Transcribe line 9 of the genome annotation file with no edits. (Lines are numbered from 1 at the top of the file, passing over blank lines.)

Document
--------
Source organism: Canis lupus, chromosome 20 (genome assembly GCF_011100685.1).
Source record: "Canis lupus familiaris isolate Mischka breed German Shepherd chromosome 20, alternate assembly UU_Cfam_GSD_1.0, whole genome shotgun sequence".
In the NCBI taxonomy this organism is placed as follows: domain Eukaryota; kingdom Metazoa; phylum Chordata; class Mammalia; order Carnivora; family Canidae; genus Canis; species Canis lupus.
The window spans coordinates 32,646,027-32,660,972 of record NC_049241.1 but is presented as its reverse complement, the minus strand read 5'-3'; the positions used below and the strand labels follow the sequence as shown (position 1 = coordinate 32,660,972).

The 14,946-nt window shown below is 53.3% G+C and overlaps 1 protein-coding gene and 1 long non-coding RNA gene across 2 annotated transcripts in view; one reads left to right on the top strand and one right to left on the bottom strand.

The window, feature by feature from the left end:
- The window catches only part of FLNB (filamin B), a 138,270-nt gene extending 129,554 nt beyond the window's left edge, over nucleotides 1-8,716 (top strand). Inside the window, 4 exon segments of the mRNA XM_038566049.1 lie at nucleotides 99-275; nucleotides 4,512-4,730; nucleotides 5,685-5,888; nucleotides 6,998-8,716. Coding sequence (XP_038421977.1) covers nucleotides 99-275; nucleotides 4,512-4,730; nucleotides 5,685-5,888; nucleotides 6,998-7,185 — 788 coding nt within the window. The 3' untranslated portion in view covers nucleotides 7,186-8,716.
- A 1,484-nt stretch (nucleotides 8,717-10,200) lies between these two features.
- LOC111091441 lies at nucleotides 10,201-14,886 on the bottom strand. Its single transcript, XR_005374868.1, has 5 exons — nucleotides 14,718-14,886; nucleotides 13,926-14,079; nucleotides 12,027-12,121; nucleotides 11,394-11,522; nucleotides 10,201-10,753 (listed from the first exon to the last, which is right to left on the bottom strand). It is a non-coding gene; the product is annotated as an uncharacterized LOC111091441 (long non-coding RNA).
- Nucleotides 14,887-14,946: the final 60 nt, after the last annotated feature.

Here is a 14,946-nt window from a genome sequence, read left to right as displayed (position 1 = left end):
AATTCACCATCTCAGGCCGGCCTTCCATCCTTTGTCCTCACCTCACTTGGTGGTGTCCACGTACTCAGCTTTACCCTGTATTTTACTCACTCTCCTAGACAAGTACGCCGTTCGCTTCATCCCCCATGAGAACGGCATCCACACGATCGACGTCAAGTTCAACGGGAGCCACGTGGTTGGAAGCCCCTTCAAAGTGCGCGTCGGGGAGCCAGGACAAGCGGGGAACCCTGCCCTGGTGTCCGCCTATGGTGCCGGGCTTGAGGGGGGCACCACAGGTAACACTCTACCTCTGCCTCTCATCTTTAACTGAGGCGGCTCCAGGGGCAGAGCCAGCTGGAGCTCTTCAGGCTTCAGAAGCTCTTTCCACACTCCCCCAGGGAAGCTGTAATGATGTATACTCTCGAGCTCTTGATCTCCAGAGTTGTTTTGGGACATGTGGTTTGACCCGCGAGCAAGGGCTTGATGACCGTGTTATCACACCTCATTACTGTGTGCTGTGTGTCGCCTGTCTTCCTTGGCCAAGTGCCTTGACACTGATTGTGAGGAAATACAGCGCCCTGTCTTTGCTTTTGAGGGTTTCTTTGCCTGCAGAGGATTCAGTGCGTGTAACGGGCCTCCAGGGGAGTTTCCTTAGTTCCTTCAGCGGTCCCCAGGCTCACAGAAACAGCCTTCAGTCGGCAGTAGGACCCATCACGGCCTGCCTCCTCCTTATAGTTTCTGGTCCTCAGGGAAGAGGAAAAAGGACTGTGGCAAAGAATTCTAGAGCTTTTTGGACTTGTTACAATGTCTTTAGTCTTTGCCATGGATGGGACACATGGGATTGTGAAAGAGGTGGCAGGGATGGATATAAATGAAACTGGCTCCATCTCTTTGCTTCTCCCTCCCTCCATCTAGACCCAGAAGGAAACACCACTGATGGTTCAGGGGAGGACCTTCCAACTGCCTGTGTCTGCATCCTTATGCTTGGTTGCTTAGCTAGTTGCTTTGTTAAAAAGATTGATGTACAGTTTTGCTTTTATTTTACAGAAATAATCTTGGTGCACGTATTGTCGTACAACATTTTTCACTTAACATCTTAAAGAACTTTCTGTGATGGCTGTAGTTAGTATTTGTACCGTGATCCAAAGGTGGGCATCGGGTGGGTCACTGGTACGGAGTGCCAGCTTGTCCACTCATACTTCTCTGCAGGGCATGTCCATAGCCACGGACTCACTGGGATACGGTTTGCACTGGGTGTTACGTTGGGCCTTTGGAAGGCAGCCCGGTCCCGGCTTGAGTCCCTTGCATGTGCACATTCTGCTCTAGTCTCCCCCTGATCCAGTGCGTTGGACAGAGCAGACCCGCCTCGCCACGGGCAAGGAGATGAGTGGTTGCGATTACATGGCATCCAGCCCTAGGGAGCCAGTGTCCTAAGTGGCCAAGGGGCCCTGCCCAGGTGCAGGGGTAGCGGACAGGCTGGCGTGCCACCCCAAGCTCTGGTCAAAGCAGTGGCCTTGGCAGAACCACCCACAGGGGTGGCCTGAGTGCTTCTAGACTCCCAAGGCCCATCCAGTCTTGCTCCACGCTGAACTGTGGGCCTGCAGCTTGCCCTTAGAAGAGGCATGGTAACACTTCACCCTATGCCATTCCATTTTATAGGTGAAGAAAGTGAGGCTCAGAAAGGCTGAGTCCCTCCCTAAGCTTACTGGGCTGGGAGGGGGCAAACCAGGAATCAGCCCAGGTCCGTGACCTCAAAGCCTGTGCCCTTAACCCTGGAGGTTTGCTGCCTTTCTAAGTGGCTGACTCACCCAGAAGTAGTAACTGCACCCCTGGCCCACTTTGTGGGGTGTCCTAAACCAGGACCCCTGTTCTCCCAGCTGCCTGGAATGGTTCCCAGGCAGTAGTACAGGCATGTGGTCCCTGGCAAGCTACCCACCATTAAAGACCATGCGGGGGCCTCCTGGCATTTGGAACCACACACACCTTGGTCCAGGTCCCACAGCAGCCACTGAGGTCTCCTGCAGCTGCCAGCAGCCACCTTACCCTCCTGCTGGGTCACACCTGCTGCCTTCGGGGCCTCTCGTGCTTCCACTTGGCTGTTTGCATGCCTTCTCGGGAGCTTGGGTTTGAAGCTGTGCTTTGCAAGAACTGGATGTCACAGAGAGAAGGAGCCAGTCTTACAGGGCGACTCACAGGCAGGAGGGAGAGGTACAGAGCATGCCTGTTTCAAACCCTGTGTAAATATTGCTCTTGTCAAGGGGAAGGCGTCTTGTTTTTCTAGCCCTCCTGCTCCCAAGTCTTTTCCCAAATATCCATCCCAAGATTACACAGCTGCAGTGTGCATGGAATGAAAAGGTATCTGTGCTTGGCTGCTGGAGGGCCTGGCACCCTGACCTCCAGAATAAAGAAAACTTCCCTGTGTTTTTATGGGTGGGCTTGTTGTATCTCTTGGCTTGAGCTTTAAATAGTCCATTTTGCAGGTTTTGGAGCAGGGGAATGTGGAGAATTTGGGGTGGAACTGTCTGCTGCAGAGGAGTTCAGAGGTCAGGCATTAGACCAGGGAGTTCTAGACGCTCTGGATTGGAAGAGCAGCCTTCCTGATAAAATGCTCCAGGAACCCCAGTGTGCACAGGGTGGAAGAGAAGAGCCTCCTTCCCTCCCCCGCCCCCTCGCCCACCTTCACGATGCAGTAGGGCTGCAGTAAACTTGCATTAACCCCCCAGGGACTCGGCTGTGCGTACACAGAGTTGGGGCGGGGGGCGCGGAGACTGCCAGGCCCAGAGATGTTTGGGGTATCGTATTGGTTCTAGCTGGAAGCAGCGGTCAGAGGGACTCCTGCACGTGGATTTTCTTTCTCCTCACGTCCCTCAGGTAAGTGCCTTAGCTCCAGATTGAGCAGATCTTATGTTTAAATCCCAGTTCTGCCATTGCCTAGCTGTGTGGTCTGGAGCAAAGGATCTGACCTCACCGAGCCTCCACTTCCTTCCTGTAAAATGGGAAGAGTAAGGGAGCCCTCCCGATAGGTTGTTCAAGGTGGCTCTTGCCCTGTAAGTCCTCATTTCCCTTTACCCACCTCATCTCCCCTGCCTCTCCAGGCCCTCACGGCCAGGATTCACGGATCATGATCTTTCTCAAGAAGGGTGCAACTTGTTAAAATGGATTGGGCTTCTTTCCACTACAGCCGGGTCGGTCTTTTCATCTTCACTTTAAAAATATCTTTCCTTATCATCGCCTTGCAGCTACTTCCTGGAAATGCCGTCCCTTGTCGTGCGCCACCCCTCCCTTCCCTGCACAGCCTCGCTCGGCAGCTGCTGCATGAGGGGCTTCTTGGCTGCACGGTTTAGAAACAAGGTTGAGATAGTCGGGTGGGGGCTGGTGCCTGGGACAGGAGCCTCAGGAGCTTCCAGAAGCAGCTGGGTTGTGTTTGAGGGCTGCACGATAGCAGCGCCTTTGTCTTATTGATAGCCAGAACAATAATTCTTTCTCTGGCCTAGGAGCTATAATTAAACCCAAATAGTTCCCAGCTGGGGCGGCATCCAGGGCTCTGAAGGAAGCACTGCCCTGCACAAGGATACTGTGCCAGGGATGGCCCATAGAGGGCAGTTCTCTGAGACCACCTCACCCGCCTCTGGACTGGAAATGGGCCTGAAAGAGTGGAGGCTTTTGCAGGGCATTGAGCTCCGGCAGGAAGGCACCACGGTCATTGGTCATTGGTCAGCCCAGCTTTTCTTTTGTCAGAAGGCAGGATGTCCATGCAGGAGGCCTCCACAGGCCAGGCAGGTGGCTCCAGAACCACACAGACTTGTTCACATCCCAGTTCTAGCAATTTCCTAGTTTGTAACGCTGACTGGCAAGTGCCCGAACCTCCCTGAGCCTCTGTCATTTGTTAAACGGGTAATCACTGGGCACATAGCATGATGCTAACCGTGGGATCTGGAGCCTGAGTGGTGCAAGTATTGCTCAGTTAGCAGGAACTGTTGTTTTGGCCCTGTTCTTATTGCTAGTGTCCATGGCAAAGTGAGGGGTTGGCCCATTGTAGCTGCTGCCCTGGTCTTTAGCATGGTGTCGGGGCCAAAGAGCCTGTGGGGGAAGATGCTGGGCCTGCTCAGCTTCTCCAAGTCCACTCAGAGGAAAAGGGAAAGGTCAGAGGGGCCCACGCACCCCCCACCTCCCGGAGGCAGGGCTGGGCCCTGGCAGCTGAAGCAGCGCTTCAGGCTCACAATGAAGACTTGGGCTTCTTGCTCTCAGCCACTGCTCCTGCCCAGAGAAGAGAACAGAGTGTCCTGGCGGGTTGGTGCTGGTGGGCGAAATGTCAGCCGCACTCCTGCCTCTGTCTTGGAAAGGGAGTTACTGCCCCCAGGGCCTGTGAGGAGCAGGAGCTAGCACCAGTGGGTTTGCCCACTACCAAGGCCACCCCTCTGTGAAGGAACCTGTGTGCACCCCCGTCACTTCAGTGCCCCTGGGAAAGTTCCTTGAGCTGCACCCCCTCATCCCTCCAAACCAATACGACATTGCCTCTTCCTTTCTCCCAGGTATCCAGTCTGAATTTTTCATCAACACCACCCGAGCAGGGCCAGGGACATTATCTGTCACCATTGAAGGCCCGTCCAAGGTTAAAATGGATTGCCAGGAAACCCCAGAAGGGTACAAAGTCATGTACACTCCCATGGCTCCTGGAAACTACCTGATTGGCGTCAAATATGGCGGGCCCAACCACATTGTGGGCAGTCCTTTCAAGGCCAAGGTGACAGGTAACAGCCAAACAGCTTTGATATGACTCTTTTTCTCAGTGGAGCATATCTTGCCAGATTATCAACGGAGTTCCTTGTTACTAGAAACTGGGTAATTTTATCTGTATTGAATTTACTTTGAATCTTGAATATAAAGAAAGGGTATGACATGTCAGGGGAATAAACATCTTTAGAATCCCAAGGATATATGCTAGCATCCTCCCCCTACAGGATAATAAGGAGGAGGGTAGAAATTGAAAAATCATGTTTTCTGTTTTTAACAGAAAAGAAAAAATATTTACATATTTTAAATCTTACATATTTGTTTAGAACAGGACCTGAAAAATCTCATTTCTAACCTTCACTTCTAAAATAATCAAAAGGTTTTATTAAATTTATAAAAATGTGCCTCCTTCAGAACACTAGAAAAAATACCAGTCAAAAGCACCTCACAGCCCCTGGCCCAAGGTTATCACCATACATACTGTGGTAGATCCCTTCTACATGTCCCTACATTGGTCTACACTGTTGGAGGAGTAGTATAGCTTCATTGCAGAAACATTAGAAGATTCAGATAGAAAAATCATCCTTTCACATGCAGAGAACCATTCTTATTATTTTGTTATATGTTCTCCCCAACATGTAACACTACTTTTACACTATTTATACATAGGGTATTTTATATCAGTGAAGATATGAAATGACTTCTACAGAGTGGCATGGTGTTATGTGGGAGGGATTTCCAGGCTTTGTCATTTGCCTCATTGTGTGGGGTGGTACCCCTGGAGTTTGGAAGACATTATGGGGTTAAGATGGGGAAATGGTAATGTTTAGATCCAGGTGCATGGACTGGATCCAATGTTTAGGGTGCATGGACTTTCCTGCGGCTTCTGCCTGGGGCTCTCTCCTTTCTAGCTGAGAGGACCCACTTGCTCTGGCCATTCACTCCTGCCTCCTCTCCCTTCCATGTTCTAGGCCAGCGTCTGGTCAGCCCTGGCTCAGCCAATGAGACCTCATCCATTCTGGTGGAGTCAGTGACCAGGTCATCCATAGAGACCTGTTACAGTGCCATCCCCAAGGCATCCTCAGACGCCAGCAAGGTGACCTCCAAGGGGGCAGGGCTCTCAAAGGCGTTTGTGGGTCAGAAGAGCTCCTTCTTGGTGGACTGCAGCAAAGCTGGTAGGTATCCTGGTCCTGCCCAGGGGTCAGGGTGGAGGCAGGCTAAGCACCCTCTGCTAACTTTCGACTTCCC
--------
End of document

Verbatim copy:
- LOC111091441 lies at nucleotides 10,201-14,886 on the bottom strand. Its single transcript, XR_005374868.1, has 5 exons — nucleotides 14,718-14,886; nucleotides 13,926-14,079; nucleotides 12,027-12,121; nucleotides 11,394-11,522; nucleotides 10,201-10,753 (listed from the first exon to the last, which is right to left on the bottom strand). It is a non-coding gene; the product is annotated as an uncharacterized LOC111091441 (long non-coding RNA).